World War II Vet John Potter, 91, Faces Eviction by Daughter

John Potter at home in Columbus, Ohio
John Potter at home in Columbus, Ohio

A family feud could end with a 91-year-old World War II veteran (pictured above) on the streets after his own daughter gained ownership of his home in southern Ohio and served him with an eviction notice. Now John Potter's granddaughter, Jaclyn Fraley, is racing against the clock to keep the war vet in the home that he cherishes. But come June 12, he could be thrown out of the house for good.

Fraley told AOL Real Estate that when the elderly Potter fell ill in 2004, he signed power of attorney over to his daughter, Janice Cottrill. (Fraley is Cottrill's daughter.) Cottrill then had Potter's Zaleski, Ohio, home -- which he built and lived in for 54 years, according to WCMH-TV in Columbus -- transferred into her name. Cottrill also took custody of her autistic brother, who is Potter's son and Fraley's uncle, after he had lived in Potter's home all his life, Fraley said. A feud had erupted between Cottrill and Potter over visitation rights, and culminated with Cottrill serving Potter with eviction, Fraley said.

"He doesn't share that this hurts him, but you can tell that it's hurting him," Fraley told AOL Real Estate. (Both Fraley and Potter are pictured at left.) She said it hurts her, too, explaining that she hasn't spoken to her mother, aside from communication through lawyers, in two years. Fraley and Potter went to court to try and get his home back, but it sided with Cottrill in a May 2012 decision that the statute of limitations for Potter to bring suit had passed. Potter is still living in the home, but a judge is expected to hand down an eviction time-frame to Potter on June 12.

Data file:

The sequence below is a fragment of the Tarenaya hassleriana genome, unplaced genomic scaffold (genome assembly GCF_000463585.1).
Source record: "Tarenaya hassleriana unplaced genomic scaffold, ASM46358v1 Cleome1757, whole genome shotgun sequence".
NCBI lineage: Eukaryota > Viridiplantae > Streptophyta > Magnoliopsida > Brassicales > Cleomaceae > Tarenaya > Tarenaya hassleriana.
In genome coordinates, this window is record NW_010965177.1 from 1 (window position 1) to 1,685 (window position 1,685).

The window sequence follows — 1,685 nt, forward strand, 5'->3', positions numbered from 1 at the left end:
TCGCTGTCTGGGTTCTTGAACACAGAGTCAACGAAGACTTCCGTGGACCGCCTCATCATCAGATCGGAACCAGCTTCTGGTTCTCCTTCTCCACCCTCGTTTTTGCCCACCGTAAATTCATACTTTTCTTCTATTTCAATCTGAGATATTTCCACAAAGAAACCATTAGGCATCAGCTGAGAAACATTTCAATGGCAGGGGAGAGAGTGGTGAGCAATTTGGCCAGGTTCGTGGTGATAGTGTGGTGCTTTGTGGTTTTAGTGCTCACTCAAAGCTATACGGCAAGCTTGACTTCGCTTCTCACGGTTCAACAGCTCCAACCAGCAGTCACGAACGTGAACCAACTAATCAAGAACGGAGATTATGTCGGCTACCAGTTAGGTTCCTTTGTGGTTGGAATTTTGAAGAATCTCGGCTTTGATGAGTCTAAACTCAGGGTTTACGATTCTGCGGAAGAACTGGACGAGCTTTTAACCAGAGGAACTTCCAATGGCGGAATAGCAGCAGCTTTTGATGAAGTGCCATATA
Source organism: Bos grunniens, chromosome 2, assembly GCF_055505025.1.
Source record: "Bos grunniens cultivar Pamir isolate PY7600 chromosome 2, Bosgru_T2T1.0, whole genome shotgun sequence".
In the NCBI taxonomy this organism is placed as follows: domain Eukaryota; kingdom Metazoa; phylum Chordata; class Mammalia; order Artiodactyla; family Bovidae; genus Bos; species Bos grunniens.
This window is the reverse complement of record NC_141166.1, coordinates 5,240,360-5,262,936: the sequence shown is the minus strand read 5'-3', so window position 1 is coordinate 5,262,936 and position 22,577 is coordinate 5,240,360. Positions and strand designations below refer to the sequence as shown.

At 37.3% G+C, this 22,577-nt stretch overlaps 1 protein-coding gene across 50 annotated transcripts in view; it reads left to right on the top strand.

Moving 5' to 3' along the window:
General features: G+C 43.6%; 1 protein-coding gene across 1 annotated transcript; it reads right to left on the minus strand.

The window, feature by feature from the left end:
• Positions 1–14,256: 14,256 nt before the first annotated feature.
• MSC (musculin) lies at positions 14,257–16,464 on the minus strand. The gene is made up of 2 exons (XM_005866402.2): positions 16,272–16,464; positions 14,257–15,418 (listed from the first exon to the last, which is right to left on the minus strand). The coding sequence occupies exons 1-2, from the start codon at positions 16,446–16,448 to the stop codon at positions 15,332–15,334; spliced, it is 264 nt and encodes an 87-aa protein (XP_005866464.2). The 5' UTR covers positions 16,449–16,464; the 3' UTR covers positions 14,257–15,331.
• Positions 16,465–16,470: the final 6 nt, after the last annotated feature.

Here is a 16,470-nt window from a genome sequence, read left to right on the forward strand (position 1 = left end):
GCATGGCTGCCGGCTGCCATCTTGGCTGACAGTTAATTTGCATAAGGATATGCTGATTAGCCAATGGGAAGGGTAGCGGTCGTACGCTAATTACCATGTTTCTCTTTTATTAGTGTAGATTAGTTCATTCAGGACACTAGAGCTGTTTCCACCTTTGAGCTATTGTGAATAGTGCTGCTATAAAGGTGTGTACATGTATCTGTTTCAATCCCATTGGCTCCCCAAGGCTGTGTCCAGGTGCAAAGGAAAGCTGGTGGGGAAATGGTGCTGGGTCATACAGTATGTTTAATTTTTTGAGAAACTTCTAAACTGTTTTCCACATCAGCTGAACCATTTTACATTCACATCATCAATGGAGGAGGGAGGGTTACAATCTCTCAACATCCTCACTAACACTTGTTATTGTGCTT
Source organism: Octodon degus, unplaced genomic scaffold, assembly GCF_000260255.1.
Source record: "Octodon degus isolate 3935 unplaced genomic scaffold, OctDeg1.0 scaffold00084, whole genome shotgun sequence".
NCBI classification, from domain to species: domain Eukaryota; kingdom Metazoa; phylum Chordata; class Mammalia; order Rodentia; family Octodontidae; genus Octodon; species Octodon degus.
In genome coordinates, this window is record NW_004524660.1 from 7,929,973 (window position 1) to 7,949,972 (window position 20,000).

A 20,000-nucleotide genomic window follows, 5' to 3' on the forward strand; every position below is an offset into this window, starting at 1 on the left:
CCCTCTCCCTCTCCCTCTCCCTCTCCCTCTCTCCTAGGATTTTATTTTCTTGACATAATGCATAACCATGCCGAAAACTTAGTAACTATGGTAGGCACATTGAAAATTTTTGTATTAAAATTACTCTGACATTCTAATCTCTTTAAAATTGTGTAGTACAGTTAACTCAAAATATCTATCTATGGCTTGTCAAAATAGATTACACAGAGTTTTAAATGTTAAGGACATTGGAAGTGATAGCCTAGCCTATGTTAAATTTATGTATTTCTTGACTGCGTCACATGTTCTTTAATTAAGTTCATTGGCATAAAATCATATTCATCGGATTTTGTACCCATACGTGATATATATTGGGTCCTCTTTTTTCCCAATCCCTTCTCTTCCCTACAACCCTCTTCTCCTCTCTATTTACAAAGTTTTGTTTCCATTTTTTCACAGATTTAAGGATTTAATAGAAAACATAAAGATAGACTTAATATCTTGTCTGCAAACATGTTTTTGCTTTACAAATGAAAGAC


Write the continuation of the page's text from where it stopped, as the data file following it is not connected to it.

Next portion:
When contacted by AOL Real Estate, Janice Cottrill and her husband, Dean, declined to comment. Their lawyer, Lorene Johnston, told AOL Real Estate that Potter and Fraley are "attempting to stir up public sentiment for themselves." She called the upcoming eviction hearing "a simple eviction process for someone who doesn't own the home and doesn't pay any rent."

Dean Cottrill did tell WCMH, which first reported this story, that Potter had been filing suit against him and Janice for visitation rights with his son. "For him to stay in that home, it is real simple. Leave Joe alone and stop the lawsuits," Dean Cottrill told WCMH, referring to Potter's autistic son.

Now Fraley says that she is taking matters into her own hands to keep her grandfather in the home he loves. She's set up a fundraising site on, asking people to donate money to help her buy back Potter's home from her mother. Her goal is $125,000, and she's hoping to get there before her grandfather's eviction hearing. As of Wednesday evening, she had raised $9,442 through 242 donations -- and a lot of support.

"I hope he gets his house back, and lives out his best years in his house," donor John Pirrone wrote on Fraley's fundraising page. "Thank you for coming through for us in WWII, I hope that we can come through for you," wrote donor Robert Sharpe.

Fraley said her grandfather has been bowled over by the support. One veteran even donated $1,000 to her effort, she said. "The veterans community has been overwhelmingly supportive," Fraley said. "To see this go almost viral, it's what happens when one of your wildest dreams come true."

Potter thanked everyone who has helped him so far in a video Fraley recorded and posted to YouTube: